|Water protesters in Ireland. Photo: William Murphy, Flickr|
|Scene from one of the massive protests in Cochabamba, Bolivia in April 2000 from |
There’s something about struggles like these over water that give us the ear of the general public in ways that most of the time we only imagine. As Oscar Olivera, the trade unionist leader of Coordinadora del Agua in Cochabamba during the water revolt, pointed out, ‘We always repeated those slogans “Death to the World Bank”, “Death to the IMF”, “Down with Yankee imperialism” but I believe that [the water war was] the first time that the people understood in a direct way.’
|Demonstration of up to 100,000 people in Dublin in October 2014 against a new Water tax and under the slogan Water is a human right Picture Dara Robinson/flickr/cc) from |
In Ireland, many of the political arrangements that seem to be immutable may well turn out to be as thin and vulnerable as they were in Bolivia – and are proving to be in places such as Greece and Spain.
As Brendan Ogle, trade unionist and spokesperson for the Right2Water campaign (@right2water), has said about the achievements of the movement in Ireland: ‘Until now people felt alone; they felt that what the Troika want, what the IMF want, what the ECB want, is what the government will deliver, not what the citizens want. They now know that they’re not alone.’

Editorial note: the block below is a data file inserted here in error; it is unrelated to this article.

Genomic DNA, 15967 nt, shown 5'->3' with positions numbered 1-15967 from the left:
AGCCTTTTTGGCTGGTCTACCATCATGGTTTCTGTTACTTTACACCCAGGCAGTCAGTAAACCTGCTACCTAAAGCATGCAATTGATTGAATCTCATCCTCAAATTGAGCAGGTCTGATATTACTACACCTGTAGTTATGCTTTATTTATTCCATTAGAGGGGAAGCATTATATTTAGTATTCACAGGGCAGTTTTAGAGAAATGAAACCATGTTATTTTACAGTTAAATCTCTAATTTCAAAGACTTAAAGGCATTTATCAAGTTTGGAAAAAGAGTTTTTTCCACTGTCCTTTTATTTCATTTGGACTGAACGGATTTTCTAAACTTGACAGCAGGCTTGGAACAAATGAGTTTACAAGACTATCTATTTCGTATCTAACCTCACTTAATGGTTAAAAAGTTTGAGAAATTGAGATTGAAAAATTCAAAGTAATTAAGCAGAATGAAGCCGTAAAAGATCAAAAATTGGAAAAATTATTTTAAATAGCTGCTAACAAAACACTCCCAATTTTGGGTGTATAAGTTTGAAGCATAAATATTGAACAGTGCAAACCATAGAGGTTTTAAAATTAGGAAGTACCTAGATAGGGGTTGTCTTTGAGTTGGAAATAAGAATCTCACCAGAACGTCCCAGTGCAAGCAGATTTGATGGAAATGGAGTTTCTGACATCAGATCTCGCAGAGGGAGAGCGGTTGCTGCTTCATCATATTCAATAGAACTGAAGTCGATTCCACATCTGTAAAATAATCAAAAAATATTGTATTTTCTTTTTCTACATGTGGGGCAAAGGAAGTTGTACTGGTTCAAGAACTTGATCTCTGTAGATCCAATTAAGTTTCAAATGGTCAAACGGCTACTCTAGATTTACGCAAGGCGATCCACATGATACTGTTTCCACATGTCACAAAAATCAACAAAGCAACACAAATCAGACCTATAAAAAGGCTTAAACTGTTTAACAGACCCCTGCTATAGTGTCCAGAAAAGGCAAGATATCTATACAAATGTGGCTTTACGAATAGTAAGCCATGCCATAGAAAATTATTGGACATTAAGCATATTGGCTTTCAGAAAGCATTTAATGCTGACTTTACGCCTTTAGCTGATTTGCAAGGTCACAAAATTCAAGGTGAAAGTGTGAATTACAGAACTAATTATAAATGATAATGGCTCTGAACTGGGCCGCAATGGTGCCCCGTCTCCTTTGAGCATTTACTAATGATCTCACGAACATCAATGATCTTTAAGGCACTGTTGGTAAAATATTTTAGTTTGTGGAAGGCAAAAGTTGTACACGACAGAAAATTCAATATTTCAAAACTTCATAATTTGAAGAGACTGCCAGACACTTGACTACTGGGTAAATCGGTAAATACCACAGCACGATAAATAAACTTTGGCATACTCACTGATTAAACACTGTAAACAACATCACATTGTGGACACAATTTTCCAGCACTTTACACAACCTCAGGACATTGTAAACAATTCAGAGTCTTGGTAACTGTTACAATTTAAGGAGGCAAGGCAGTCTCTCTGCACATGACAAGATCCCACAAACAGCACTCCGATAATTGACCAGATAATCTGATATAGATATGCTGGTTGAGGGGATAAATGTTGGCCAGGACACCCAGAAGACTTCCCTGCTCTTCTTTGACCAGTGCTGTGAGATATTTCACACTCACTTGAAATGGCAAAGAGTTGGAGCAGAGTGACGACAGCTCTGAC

There’s something about water and the ways that it unites people in common cause that can expand people’s horizons to the possibilities of broader social change. And while moments of victory – when edifices crumble – are unpredictable, fleeting and rare, when they do happen, we sometimes find that everything is changed.
In the words of Maria Eugenia Flores, ‘In the face of so much injustice, we stood up and lost our fear.’
Thomas McDonagh is a researcher and project coordinator at the Democracy Centre based in Cochabamba, Bolivia. He is contributing author of Unfair, Unsustainable and Under the Radar: How Corporations Use Global Investment Rules to Undermine a Sustainable Future and Corporate Conquistadors: The Many Ways Multinationals Both Drive and Profit from Climate Destruction
Original Url http://www.redpepper.org.uk/from-ireland-to-bolivia-theres-something-in-the-water/
- Video. Water war in Cochabamba Bolivia and future scenarios (from Blue Gold: World Water Wars), June 2013 uploaded by bavajose
- Privatizing Europe. Using the Crisis to entrench Neoliberalism. Working Paper. Jospeh Zacune Transnational institute
- From Water Wars to Water Scarcity: Bolivia’s Cautionary TaleEmily Achtenberg Rebel CurrentsNACLA 6th May 2013
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